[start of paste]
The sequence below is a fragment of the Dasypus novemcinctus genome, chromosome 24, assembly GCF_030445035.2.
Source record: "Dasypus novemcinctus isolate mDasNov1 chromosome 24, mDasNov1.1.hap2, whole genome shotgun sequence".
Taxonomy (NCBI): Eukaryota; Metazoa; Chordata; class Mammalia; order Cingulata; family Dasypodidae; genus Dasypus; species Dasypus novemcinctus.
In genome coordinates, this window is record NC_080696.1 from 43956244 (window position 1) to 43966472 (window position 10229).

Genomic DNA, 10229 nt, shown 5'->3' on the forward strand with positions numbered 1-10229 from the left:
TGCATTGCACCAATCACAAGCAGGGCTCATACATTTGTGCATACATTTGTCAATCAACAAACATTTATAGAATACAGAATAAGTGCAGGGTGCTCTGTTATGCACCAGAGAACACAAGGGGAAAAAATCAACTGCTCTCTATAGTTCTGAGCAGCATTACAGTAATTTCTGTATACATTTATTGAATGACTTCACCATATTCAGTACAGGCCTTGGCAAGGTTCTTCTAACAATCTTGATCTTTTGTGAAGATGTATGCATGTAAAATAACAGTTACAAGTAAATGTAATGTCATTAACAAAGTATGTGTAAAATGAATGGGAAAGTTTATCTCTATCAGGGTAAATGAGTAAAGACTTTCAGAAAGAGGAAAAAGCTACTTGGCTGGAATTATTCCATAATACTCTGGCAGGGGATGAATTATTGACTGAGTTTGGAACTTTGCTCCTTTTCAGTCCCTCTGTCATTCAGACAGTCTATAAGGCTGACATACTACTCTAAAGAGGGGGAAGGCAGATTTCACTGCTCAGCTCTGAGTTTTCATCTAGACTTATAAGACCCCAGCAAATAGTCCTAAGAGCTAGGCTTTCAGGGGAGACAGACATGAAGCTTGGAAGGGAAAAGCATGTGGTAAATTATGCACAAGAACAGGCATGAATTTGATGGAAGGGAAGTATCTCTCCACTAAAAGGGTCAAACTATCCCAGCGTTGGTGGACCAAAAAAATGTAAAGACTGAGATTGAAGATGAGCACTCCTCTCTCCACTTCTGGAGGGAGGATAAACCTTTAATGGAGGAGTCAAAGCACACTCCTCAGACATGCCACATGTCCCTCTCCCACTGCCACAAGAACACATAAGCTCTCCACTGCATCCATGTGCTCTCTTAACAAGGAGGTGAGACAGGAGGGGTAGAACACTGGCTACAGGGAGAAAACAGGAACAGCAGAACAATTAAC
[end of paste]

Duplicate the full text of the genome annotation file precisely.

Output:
The sequence below is a fragment of the Dasypus novemcinctus genome, chromosome 24, assembly GCF_030445035.2.
Source record: "Dasypus novemcinctus isolate mDasNov1 chromosome 24, mDasNov1.1.hap2, whole genome shotgun sequence".
Taxonomy (NCBI): Eukaryota; Metazoa; Chordata; class Mammalia; order Cingulata; family Dasypodidae; genus Dasypus; species Dasypus novemcinctus.
In genome coordinates, this window is record NC_080696.1 from 43956244 (window position 1) to 43966472 (window position 10229).

Genomic DNA, 10229 nt, shown 5'->3' on the forward strand with positions numbered 1-10229 from the left:
TGCATTGCACCAATCACAAGCAGGGCTCATACATTTGTGCATACATTTGTCAATCAACAAACATTTATAGAATACAGAATAAGTGCAGGGTGCTCTGTTATGCACCAGAGAACACAAGGGGAAAAAATCAACTGCTCTCTATAGTTCTGAGCAGCATTACAGTAATTTCTGTATACATTTATTGAATGACTTCACCATATTCAGTACAGGCCTTGGCAAGGTTCTTCTAACAATCTTGATCTTTTGTGAAGATGTATGCATGTAAAATAACAGTTACAAGTAAATGTAATGTCATTAACAAAGTATGTGTAAAATGAATGGGAAAGTTTATCTCTATCAGGGTAAATGAGTAAAGACTTTCAGAAAGAGGAAAAAGCTACTTGGCTGGAATTATTCCATAATACTCTGGCAGGGGATGAATTATTGACTGAGTTTGGAACTTTGCTCCTTTTCAGTCCCTCTGTCATTCAGACAGTCTATAAGGCTGACATACTACTCTAAAGAGGGGGAAGGCAGATTTCACTGCTCAGCTCTGAGTTTTCATCTAGACTTATAAGACCCCAGCAAATAGTCCTAAGAGCTAGGCTTTCAGGGGAGACAGACATGAAGCTTGGAAGGGAAAAGCATGTGGTAAATTATGCACAAGAACAGGCATGAATTTGATGGAAGGGAAGTATCTCTCCACTAAAAGGGTCAAACTATCCCAGCGTTGGTGGACCAAAAAAATGTAAAGACTGAGATTGAAGATGAGCACTCCTCTCTCCACTTCTGGAGGGAGGATAAACCTTTAATGGAGGAGTCAAAGCACACTCCTCAGACATGCCACATGTCCCTCTCCCACTGCCACAAGAACACATAAGCTCTCCACTGCATCCATGTGCTCTCTTAACAAGGAGGTGAGACAGGAGGGGTAGAACACTGGCTACAGGGAGAAAACAGGAACAGCAGAACAATTAAC